NBN Co fears fibre floodgates opening on TPG decision

NBN Co CEO Bill Morrow has said that should TPG roll out fibre networks along with Telstra and Optus in competition with the NBN, it would undermine the business model for the company.
Written by Josh Taylor, Contributor

The Australian Competition and Consumer Commission's (ACCC) decision to allow TPG to roll out fibre to the basement to apartment blocks in Australia's CBDs could potentially undermine NBN Co's business model if other players follow suit, CEO Bill Morrow has said.

After four months of investigation, the ACCC decided yesterday that TPG's plans to upgrade 500,000 units across Sydney, Melbourne, Brisbane, Adelaide, and Perth are not in breach of the Telecommunications Act rules against allowing fibre companies to extend their existing networks by no more than 1km.

While the ACCC launches an inquiry into forcing TPG and similar telcos to go wholesale in areas where existing copper services are upgraded to VDSL, Communications Minister Malcolm Turnbull has said that he will move quickly to ensure that wholesale services are in place.

The ruling poses a challenge to NBN Co, because the cross-subsidy model for the NBN means that the wholesale service price remains the same across the entire network, and high-use customers in city areas subsidise the cost for rolling out the network in regional and remote Australia.

Should TPG or others move to sweep in and take NBN Co's more profitable city locations, then the company cannot make back the cost for servicing regional locations.

Morrow told a Communications Alliance National Broadband Network briefing in Sydney today that NBN Co would have to re-evaluate its position should TPG and others be allowed to roll out their own networks.

"If that were to be a case where this is going to happen on a larger-scale basis, then we would have to consider what that economic model does. Is there more taxpayer money that needs to be given for the remote areas to have access? Do we just say we're not going to provide the same pricing?"

He said that some retailers would also object to a company like TPG being allowed to be both the wholesale provider of services and a retail service provider with more access to customer information than its competitors.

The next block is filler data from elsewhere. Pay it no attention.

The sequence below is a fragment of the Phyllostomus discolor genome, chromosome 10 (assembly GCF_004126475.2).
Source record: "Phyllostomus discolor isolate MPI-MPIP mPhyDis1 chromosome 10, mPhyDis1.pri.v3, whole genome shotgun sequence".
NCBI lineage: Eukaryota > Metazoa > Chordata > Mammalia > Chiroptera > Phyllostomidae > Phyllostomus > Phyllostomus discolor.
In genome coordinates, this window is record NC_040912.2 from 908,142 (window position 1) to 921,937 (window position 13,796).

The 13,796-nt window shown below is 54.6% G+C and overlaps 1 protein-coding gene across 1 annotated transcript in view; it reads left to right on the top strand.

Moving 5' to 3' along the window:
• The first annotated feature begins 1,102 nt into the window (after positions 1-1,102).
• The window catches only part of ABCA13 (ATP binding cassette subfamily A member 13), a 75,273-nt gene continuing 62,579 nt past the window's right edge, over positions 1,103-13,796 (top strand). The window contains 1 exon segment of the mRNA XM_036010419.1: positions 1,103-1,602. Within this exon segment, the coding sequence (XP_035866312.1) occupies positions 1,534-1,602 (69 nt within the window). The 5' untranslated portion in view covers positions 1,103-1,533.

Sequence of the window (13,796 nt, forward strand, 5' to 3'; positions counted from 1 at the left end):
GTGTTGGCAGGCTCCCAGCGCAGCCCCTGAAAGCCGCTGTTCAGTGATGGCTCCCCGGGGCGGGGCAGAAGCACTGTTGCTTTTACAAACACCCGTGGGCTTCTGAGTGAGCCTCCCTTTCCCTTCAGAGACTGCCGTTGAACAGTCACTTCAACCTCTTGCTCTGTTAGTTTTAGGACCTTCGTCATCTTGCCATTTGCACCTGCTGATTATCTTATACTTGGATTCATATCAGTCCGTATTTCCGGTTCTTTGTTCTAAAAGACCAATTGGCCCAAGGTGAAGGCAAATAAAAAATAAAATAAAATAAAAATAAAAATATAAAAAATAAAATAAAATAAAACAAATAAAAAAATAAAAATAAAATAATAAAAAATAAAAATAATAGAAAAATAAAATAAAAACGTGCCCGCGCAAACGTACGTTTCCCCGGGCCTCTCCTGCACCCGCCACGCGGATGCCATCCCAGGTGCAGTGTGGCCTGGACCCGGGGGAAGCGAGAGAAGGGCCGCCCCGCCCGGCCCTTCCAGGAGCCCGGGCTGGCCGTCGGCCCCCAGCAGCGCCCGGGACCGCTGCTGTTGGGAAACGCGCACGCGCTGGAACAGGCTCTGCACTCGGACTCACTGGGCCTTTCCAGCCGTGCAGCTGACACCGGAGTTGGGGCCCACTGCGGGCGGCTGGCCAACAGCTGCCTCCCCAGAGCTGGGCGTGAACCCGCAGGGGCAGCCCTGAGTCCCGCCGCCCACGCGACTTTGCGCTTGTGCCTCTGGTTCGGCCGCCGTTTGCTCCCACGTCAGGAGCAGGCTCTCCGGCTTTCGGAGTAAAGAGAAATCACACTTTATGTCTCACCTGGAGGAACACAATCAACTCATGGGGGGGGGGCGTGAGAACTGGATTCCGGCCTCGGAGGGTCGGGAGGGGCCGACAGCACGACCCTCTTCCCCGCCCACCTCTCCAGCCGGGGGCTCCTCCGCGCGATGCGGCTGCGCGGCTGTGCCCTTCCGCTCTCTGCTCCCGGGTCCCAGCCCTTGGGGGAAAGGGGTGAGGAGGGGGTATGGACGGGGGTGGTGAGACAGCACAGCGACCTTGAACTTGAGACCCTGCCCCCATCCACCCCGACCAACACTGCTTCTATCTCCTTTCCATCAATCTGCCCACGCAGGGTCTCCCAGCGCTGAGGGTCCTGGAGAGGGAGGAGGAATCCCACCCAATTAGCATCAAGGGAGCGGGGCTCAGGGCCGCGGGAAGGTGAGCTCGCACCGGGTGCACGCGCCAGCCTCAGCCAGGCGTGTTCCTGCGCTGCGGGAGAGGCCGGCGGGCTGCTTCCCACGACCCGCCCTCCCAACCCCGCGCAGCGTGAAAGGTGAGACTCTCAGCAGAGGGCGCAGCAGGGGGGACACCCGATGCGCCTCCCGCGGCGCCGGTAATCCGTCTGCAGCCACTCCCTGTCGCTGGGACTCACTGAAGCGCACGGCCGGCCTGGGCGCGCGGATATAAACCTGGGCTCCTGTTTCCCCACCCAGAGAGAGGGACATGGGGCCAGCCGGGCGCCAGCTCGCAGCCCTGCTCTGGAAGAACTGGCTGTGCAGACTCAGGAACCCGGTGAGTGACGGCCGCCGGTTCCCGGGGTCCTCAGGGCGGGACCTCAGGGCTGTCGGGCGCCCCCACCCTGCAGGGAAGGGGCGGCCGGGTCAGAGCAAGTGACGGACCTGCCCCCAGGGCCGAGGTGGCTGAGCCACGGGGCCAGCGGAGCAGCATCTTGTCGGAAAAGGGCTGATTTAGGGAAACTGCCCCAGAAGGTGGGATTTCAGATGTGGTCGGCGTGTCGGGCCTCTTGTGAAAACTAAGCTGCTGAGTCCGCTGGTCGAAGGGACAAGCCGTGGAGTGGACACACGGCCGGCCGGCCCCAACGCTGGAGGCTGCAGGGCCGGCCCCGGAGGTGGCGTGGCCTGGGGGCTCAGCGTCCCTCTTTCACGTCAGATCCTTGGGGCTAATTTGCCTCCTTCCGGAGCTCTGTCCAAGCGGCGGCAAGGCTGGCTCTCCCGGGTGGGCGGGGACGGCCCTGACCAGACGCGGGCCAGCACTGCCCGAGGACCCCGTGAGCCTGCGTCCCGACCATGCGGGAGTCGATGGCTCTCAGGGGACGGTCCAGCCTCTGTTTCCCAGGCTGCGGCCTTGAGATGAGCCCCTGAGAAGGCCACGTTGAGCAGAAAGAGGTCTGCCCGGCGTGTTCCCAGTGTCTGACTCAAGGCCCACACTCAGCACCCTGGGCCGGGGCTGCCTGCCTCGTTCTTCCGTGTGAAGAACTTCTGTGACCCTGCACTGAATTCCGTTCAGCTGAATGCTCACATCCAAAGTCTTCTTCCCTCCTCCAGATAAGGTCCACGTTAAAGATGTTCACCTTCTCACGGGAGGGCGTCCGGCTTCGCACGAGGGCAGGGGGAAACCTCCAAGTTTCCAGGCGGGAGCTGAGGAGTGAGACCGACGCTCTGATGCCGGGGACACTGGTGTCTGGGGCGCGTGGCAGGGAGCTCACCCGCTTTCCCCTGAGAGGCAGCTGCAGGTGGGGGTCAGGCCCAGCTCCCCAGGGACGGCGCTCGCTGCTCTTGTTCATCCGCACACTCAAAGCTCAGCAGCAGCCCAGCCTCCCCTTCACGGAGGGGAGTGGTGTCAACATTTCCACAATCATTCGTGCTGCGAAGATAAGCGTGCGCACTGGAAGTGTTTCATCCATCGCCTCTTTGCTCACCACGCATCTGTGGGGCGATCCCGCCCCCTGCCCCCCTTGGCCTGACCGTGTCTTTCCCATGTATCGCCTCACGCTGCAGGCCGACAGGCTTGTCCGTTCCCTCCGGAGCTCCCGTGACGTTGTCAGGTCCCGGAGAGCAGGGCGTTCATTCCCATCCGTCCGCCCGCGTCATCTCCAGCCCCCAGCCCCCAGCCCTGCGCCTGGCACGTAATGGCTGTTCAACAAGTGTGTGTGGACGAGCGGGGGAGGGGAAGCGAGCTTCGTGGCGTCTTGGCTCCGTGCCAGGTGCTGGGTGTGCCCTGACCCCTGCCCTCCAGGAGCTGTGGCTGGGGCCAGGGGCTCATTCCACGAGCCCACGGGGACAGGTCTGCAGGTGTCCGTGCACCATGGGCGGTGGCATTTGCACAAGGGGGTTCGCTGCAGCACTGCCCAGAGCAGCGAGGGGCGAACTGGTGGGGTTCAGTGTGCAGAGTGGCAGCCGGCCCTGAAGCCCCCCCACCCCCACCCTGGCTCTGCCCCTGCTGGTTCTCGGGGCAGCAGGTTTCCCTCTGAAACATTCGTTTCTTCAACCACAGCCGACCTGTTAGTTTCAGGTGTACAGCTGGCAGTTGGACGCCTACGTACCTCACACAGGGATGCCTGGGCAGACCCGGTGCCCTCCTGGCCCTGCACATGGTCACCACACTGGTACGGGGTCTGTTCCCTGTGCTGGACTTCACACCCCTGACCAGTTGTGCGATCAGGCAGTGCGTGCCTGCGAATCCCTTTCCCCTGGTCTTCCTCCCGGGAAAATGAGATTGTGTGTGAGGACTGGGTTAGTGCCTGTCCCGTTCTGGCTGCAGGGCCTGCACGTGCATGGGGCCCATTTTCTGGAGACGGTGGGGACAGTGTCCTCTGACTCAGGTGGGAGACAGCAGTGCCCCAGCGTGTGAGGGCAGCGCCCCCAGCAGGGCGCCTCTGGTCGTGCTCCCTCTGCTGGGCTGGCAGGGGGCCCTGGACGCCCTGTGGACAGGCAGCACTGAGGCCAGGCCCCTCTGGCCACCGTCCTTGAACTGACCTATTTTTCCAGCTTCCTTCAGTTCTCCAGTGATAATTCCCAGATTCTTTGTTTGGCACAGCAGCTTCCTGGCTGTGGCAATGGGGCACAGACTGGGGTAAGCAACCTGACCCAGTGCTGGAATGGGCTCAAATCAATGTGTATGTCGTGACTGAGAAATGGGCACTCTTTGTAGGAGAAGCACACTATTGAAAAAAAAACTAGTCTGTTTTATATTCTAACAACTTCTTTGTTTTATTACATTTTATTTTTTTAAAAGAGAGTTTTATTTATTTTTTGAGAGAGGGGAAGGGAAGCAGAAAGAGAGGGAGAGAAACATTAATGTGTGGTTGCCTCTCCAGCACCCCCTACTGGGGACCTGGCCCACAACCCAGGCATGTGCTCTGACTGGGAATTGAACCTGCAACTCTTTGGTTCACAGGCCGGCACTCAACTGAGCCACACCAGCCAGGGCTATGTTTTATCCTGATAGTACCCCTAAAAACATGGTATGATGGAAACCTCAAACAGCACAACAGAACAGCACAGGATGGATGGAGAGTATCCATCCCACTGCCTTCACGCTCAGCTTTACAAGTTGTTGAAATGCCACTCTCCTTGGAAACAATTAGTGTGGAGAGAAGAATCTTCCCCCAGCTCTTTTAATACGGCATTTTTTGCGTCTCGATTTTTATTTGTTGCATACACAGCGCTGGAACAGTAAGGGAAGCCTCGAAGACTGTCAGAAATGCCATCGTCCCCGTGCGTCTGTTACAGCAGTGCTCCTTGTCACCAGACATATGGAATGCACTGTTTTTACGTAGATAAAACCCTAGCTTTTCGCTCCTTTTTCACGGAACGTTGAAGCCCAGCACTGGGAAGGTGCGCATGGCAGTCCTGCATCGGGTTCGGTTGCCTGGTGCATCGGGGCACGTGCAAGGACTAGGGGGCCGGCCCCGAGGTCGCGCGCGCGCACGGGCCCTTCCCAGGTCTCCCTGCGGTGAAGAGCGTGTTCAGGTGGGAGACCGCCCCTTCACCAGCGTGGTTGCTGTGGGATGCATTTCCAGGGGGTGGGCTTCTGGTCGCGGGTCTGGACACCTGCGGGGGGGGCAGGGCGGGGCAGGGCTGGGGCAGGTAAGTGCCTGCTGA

"Structural separation was part of the original intent. If there is a retailer that is going in to offer wholesale service, and if it is not a wholesale-only, one has to consider whether one of the competitors would say 'I'm happy to ride over your network'," he said.

"I say this because most of the RSPs have expressed concern that they don't want the big guy, Telstra, to have too much information into the existing customer base."

Turnbull indicated that if NBN Co's cross-subsidy no longer works, the NBN would not go on-budget, but said that there could be an "articulated element" of the wholesale price that every wholesale carrier such as TPG or NBN Co charges that would pay for the cross-subsidy.

"There is a powerful argument for greater transparency. Bringing the project back onto the budget is really a function of whether it is a commercial business, and that has really got nothing to do with the cross-subsidy."

Yesterday, Shadow Assistant Minister for Communications Michelle Rowland said TPG has only taken up the task of rolling out fibre to the basement because of the Coalition's decision to switch to the "multi-technology mix" model of the NBN, instead of the majority-fibre NBN.

"This problem has arisen because Malcolm Turnbull failed to properly consider the consequences of his second-rate broadband policy prior to the election. TPG announced its decision on 17 September 2013, just 10 days after the 2013 federal election. It was a direct result of Coalition policy," she said.

"A fibre-to-the-basement rollout was no threat to Labor's world-class fibre-to-the-premises network, but it could compete with Malcolm Turnbull's cheaper, second-rate network. An FttB rollout also meant that TPG would have a monopoly on the buildings it selects, because two providers can't both use the copper for vectored VDSL."

Turnbull, however, said that this is a direct result of the former Labor government refusing to allow NBN Co to roll out fibre to the basement to apartment blocks.

"That is the standard way of getting MDUs. If NBN Co had been able to do it when the company asked for it — this is under [former CEO] Mike Quigley's regime — precincts where TPG has gone would have been connected by NBN Co because they are cheap to connect, on a fibre-to-the-basement model, you're getting very, very high speeds, and, of course, they are high-value propositions," he said.

"I think the failure to give the company that flexibility is the commercial or business reason for why TPG was able to fill a gap."

ZDNet sought access to NBN Co's original proposal for fibre to the basement included in the company's 2012 draft corporate plan, but the release of the document was blocked by NBN Co, and ultimately the Information Commissioner, on the grounds that the document would reveal Cabinet deliberations of the former Labor government.

Cost-benefit analysis panel member and economist Henry Ergas argued that it would be difficult for Telstra to follow in TPG's footsteps because Telstra must operate on a structurally separated basis as part of its agreement with NBN Co.

Morrow said that the current renegotiations with Telstra over access to its copper and HFC networks would not be impacted by the ACCC's decision on TPG's networks.

"I don't think there's any relationship with the Telstra negotiations and the ACCC TPG decision. I think they're mutually exclusive," he said.

"If Telstra decides, and is allowed, to follow TPG into this other realm, it doesn't change anything we have in the negotiation."

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